Re: [CR]??Why British/French group & my want list

Example: Component Manufacturers:Cinelli

Date: Mon, 20 May 2002 18:00:48 -0600
To: "Jerry & Liz Moos" <>, <>, <>
From: Bicycle Classics inc <>
Subject: Re: [CR]??Why British/French group & my want list

To the contrary, I would suspect that British and French bikes may have dominated high end bike sales in the bike boom. The high end, I would assume, would encompass both full (or almost full) Campy NR bikes as well as frames that were subsequently assembled from frame and group. Remember that Raleigh (very British) and Peugeot with PX-10's and the like pumped out huge volumes of bikes. The Italian legends while popular never had huge numbers. An exception might be Bianchi, but even they didn't have a huge market share.

Now in agreement - I think that lumping British and French together mearly because they are not Italian may be the logic behind the British/French group - but that doesn't make that a good reason to lump them together. French bikes, especially the touring bikes, are a very unique beast with very unique characteristics that are very different than their British counterparts. The overlaps do exist, but they are relatively weak. Harden hubs and MaxiCar are interestingly similar - and Jack Taylor did make some bikes in the French mold. Also, the president of the French touring association once had a side business importing British bits such as Brooks saddles and Harden hubs into France. But these connections are weak and interesting because they were the exception.

Mike Kone in Boulder CO

At 06:09 PM 5/20/02 -0500, Jerry & Liz Moos wrote:
>I think what French and British bikes have in common is that they aren't
>Italian. Italian bikes with Campy equipment so dominated the upper end of
>the bike boom in the US, that many of our members remeber Masis, DeRosas or
>Colnagos as the bike they coveted but couldn't afford in their youths and
>thus their preference for collecting them now. My liking for French and
>British bikes I put down to being a contrarian. For the UK members,
>interest in British bikes is rather obvious, while interest in French bikes
>and equipment may be connected with what seems to be the historically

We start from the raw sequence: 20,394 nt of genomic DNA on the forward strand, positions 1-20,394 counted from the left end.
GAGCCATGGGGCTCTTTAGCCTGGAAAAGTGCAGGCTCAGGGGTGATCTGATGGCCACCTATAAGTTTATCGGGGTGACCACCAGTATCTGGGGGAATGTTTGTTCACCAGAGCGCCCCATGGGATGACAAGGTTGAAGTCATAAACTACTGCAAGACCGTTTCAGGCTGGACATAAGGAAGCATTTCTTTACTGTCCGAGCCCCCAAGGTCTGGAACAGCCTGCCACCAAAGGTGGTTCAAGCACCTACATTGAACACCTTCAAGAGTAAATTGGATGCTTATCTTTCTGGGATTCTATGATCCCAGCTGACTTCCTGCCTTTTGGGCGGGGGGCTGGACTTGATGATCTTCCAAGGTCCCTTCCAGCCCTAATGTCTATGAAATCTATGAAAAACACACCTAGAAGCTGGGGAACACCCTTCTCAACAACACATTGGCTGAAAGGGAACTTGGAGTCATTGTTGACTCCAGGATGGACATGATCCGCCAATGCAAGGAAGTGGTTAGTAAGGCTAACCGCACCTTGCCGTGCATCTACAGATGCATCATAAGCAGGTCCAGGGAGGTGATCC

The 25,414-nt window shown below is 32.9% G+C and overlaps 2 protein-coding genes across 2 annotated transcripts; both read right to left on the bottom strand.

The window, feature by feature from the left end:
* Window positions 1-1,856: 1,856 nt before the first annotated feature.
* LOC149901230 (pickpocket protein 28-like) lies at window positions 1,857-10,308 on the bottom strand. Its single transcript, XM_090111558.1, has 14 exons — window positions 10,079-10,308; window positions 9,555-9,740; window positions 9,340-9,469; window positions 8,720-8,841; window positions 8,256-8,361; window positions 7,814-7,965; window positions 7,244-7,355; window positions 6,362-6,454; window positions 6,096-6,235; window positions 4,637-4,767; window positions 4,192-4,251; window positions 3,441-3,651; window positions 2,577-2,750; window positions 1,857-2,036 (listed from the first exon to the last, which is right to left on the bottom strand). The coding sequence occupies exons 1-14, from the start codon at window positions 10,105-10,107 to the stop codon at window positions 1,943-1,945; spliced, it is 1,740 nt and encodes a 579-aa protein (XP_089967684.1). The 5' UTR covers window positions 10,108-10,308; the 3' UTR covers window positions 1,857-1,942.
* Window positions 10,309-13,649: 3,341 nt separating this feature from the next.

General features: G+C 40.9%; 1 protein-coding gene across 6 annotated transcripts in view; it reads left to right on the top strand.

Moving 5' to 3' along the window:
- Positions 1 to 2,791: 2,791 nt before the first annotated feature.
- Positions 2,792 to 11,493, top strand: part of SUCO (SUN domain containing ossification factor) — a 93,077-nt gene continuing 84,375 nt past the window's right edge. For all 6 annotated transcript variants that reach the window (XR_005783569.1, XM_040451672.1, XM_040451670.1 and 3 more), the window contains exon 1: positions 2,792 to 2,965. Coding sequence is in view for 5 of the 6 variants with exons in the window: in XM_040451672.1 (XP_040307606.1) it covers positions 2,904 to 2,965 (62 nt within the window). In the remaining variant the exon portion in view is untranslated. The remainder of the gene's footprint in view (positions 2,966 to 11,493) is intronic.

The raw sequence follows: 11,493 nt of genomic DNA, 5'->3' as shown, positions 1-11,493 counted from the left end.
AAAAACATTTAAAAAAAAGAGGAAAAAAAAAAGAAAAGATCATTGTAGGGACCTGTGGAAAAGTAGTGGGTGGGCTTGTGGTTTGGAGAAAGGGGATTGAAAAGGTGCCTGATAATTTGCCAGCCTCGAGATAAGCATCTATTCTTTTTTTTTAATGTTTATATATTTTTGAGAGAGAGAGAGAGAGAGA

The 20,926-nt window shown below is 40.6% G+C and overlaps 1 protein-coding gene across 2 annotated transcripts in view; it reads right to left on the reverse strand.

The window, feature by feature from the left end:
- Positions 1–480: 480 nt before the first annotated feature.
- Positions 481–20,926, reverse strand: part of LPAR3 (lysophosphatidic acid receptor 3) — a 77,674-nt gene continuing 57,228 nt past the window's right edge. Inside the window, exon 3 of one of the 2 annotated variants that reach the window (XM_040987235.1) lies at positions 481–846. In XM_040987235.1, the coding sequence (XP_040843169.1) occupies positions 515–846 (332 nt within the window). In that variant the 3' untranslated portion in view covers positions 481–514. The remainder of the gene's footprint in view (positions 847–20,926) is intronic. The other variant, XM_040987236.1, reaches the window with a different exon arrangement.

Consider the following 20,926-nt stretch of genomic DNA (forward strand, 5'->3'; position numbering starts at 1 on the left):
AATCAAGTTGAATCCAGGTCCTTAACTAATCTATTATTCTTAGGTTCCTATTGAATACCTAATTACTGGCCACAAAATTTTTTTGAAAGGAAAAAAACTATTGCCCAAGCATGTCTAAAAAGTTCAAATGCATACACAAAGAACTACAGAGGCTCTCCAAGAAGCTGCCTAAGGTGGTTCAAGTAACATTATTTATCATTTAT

>greater availability of Fench vs Italian bikes and components in UK.
>Jerry Moos
>Houston, TX
>----- Original Message -----
>From: "Bicycle Classics inc" <>
>To: <>; <>
>Sent: Sunday, May 19, 2002 11:06 PM
>Subject: Re: [CR]??Why British/French group & my want list
>> As a serious French bike fan, I am perplexed at why the combination of
>> British and French in one group. I love British bikes too, but British
>> bikes are very different than French bikes - the essence of the important
>> French bikes, as Jan Heine has elaborated on, is the notion of a
>> "Constructeur" - or the building of a complete bike as opposed to just
>> supplying a frame. Furthermore, the focus on British frames is much
>> different than that of the French - the French don't go for ornate lugs or
>> very unorthodox frames. Also, the British often focus on roadster bikes,
>> but the French had a very different way of addressing similar needs.
>> The upshot is that if one is going to do something well, I can't
>> why the focus would be on two very divergent topics, especially since in
>> experience the British fans are often very different than the French fans.
>> Yes, I could also argue that there are similarities between French and
>> British bikes, but so what? All bikes in many ways are very similar - and
>> quite different at the same time.
>> Perhaps some of my comments are self serving - at some point myself and/or
>> perhaps Jan Heine might do something French specific - and of course if
>> someone wanted to do a great job of it before we get around to it that
>> saves us work. Any major web pressence, though, would be linked to Dales
>> site - and I hope that anyone considering building up their own web
>> pressance does so in a way that compliments and helps the Classic
>> site.
>> Bikes on my want list in order of desire -
>> A.Maury - full option tourer 1950's model with shifter built into brake
>> lever like ergo - the machine shop master.
>> Reyhand - a mens version of the ladies one that was on ebay (and at the
>> Kansas City swap meet awhile back) - a bike poo pooed on this list but in
>> reality, I believe, was the most significant french bicycle to change
>> in the United States in the past several years.
>> Narcise - the bike that unseated Reyhand as perhaps the premier French
>> tourer - had help from a guy named Rene Herse along the way.
>> Mike Kone in Boulder CO
>> At 02:06 PM 5/19/02 GMT, wrote:
>> >We've had an encouraging response to the idea to set
>> >up a group for British and French bike fans.
>> >
>> >There are around 30 people keen to contribute to and
>> >benefit from a sharing of information and literature
>> >about British and French bikes.
>> >
>> >Bob Reid is now working on a website where as much
>> >stuff as possible will be made available for any
>> >interested parties.
>> >
>> >Although it was clear enough in my original post,
>> >it's maybe worth repeating for the hard of
>> >understanding that THIS IS NOT A BIKE LIST.
>> >
>> >Chuck, give that a moment to sink in and, if there's
>> >any part of it you still don't understand, let me
>> >know and I'll talk you through it ;-)
>> >
>> >I'll email everyone who expressed an interest in a
>> >day or two with more details on how the group might
>> >develop. Comments and suggestions (off list to Bob or
>> >me) would be most welcome.
>> >
>> >Thanks to all those who want to get involved.
>> >
>> >Cheers,
>> >Bruce
>> >
>> >Bruce Robbins
>> >Angus
>> >Scotland
>> >
>> >--------------------------------------------------------
>> >You too can have your own email address from Eurosport.
>> >